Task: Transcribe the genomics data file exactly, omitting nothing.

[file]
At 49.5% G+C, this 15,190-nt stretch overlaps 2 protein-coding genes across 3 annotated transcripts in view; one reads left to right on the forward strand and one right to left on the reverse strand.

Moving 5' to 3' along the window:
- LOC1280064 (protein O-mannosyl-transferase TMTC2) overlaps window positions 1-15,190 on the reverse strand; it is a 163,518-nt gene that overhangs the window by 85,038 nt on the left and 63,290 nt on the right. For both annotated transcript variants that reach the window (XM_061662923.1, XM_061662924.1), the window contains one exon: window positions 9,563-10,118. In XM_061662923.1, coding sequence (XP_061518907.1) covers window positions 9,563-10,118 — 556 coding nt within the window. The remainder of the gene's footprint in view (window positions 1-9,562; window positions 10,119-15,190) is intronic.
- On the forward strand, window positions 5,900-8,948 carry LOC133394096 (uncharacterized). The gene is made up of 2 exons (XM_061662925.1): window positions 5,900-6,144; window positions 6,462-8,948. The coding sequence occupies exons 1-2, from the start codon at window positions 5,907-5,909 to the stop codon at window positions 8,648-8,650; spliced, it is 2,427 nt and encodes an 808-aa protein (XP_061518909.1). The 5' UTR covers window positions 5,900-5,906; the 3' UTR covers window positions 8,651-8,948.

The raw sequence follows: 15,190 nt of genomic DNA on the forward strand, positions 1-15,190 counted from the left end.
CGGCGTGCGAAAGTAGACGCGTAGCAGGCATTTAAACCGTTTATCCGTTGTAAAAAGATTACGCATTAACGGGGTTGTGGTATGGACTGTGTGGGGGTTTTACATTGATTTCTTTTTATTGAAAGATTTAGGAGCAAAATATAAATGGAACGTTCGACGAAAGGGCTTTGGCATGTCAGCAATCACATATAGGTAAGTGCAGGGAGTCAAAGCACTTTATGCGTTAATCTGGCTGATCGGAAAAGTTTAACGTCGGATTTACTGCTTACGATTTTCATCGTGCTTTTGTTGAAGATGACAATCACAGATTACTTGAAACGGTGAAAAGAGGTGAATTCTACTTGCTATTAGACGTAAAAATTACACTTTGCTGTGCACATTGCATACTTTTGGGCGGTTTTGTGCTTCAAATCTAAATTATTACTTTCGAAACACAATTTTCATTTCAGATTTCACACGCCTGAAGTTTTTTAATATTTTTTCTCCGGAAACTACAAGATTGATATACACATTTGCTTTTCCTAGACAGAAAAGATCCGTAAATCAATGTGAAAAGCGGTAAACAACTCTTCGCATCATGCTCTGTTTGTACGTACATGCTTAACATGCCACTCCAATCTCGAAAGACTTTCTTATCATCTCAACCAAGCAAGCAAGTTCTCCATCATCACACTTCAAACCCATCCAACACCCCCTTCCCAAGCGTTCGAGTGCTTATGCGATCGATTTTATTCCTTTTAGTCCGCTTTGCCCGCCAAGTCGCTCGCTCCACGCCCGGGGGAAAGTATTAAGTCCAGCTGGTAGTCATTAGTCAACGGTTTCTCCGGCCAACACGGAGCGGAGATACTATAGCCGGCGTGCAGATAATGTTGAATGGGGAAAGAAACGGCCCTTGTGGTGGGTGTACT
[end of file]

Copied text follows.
At 49.5% G+C, this 15,190-nt stretch overlaps 2 protein-coding genes across 3 annotated transcripts in view; one reads left to right on the forward strand and one right to left on the reverse strand.

Moving 5' to 3' along the window:
- LOC1280064 (protein O-mannosyl-transferase TMTC2) overlaps window positions 1-15,190 on the reverse strand; it is a 163,518-nt gene that overhangs the window by 85,038 nt on the left and 63,290 nt on the right. For both annotated transcript variants that reach the window (XM_061662923.1, XM_061662924.1), the window contains one exon: window positions 9,563-10,118. In XM_061662923.1, coding sequence (XP_061518907.1) covers window positions 9,563-10,118 — 556 coding nt within the window. The remainder of the gene's footprint in view (window positions 1-9,562; window positions 10,119-15,190) is intronic.
- On the forward strand, window positions 5,900-8,948 carry LOC133394096 (uncharacterized). The gene is made up of 2 exons (XM_061662925.1): window positions 5,900-6,144; window positions 6,462-8,948. The coding sequence occupies exons 1-2, from the start codon at window positions 5,907-5,909 to the stop codon at window positions 8,648-8,650; spliced, it is 2,427 nt and encodes an 808-aa protein (XP_061518909.1). The 5' UTR covers window positions 5,900-5,906; the 3' UTR covers window positions 8,651-8,948.

The raw sequence follows: 15,190 nt of genomic DNA on the forward strand, positions 1-15,190 counted from the left end.
CGGCGTGCGAAAGTAGACGCGTAGCAGGCATTTAAACCGTTTATCCGTTGTAAAAAGATTACGCATTAACGGGGTTGTGGTATGGACTGTGTGGGGGTTTTACATTGATTTCTTTTTATTGAAAGATTTAGGAGCAAAATATAAATGGAACGTTCGACGAAAGGGCTTTGGCATGTCAGCAATCACATATAGGTAAGTGCAGGGAGTCAAAGCACTTTATGCGTTAATCTGGCTGATCGGAAAAGTTTAACGTCGGATTTACTGCTTACGATTTTCATCGTGCTTTTGTTGAAGATGACAATCACAGATTACTTGAAACGGTGAAAAGAGGTGAATTCTACTTGCTATTAGACGTAAAAATTACACTTTGCTGTGCACATTGCATACTTTTGGGCGGTTTTGTGCTTCAAATCTAAATTATTACTTTCGAAACACAATTTTCATTTCAGATTTCACACGCCTGAAGTTTTTTAATATTTTTTCTCCGGAAACTACAAGATTGATATACACATTTGCTTTTCCTAGACAGAAAAGATCCGTAAATCAATGTGAAAAGCGGTAAACAACTCTTCGCATCATGCTCTGTTTGTACGTACATGCTTAACATGCCACTCCAATCTCGAAAGACTTTCTTATCATCTCAACCAAGCAAGCAAGTTCTCCATCATCACACTTCAAACCCATCCAACACCCCCTTCCCAAGCGTTCGAGTGCTTATGCGATCGATTTTATTCCTTTTAGTCCGCTTTGCCCGCCAAGTCGCTCGCTCCACGCCCGGGGGAAAGTATTAAGTCCAGCTGGTAGTCATTAGTCAACGGTTTCTCCGGCCAACACGGAGCGGAGATACTATAGCCGGCGTGCAGATAATGTTGAATGGGGAAAGAAACGGCCCTTGTGGTGGGTGTACT